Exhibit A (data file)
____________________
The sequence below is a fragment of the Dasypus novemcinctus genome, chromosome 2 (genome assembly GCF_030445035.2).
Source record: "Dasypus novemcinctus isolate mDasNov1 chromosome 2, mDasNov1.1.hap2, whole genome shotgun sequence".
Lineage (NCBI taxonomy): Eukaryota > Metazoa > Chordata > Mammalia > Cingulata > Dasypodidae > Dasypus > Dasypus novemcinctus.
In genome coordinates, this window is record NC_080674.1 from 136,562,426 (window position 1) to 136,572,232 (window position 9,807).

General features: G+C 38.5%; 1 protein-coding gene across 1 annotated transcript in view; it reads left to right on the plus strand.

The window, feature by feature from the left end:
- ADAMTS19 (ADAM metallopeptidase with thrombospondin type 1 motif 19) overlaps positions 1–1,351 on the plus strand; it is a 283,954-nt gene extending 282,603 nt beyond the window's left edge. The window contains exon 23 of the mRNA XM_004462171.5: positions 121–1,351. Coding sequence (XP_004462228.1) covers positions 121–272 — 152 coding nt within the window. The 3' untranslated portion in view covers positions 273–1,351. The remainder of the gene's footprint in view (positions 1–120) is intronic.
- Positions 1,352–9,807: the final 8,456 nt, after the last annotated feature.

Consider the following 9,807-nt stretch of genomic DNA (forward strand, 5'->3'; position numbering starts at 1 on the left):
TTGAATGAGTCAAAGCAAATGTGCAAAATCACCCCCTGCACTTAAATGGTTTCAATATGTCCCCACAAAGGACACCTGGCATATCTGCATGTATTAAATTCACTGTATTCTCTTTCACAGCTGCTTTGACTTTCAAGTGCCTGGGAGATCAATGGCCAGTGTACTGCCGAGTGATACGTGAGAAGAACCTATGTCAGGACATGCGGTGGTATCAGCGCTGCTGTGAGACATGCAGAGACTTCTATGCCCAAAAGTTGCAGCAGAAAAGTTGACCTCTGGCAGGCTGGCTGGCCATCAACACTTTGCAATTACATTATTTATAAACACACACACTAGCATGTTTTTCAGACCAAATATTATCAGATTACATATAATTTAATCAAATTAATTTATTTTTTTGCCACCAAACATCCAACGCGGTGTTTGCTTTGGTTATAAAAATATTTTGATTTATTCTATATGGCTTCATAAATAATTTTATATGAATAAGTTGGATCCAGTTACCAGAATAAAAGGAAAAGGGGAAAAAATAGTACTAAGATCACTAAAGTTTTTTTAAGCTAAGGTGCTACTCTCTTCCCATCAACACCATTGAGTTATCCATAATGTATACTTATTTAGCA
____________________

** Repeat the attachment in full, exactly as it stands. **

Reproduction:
The sequence below is a fragment of the Dasypus novemcinctus genome, chromosome 2 (genome assembly GCF_030445035.2).
Source record: "Dasypus novemcinctus isolate mDasNov1 chromosome 2, mDasNov1.1.hap2, whole genome shotgun sequence".
Lineage (NCBI taxonomy): Eukaryota > Metazoa > Chordata > Mammalia > Cingulata > Dasypodidae > Dasypus > Dasypus novemcinctus.
In genome coordinates, this window is record NC_080674.1 from 136,562,426 (window position 1) to 136,572,232 (window position 9,807).

General features: G+C 38.5%; 1 protein-coding gene across 1 annotated transcript in view; it reads left to right on the plus strand.

The window, feature by feature from the left end:
- ADAMTS19 (ADAM metallopeptidase with thrombospondin type 1 motif 19) overlaps positions 1–1,351 on the plus strand; it is a 283,954-nt gene extending 282,603 nt beyond the window's left edge. The window contains exon 23 of the mRNA XM_004462171.5: positions 121–1,351. Coding sequence (XP_004462228.1) covers positions 121–272 — 152 coding nt within the window. The 3' untranslated portion in view covers positions 273–1,351. The remainder of the gene's footprint in view (positions 1–120) is intronic.
- Positions 1,352–9,807: the final 8,456 nt, after the last annotated feature.

Consider the following 9,807-nt stretch of genomic DNA (forward strand, 5'->3'; position numbering starts at 1 on the left):
TTGAATGAGTCAAAGCAAATGTGCAAAATCACCCCCTGCACTTAAATGGTTTCAATATGTCCCCACAAAGGACACCTGGCATATCTGCATGTATTAAATTCACTGTATTCTCTTTCACAGCTGCTTTGACTTTCAAGTGCCTGGGAGATCAATGGCCAGTGTACTGCCGAGTGATACGTGAGAAGAACCTATGTCAGGACATGCGGTGGTATCAGCGCTGCTGTGAGACATGCAGAGACTTCTATGCCCAAAAGTTGCAGCAGAAAAGTTGACCTCTGGCAGGCTGGCTGGCCATCAACACTTTGCAATTACATTATTTATAAACACACACACTAGCATGTTTTTCAGACCAAATATTATCAGATTACATATAATTTAATCAAATTAATTTATTTTTTTGCCACCAAACATCCAACGCGGTGTTTGCTTTGGTTATAAAAATATTTTGATTTATTCTATATGGCTTCATAAATAATTTTATATGAATAAGTTGGATCCAGTTACCAGAATAAAAGGAAAAGGGGAAAAAATAGTACTAAGATCACTAAAGTTTTTTTAAGCTAAGGTGCTACTCTCTTCCCATCAACACCATTGAGTTATCCATAATGTATACTTATTTAGCA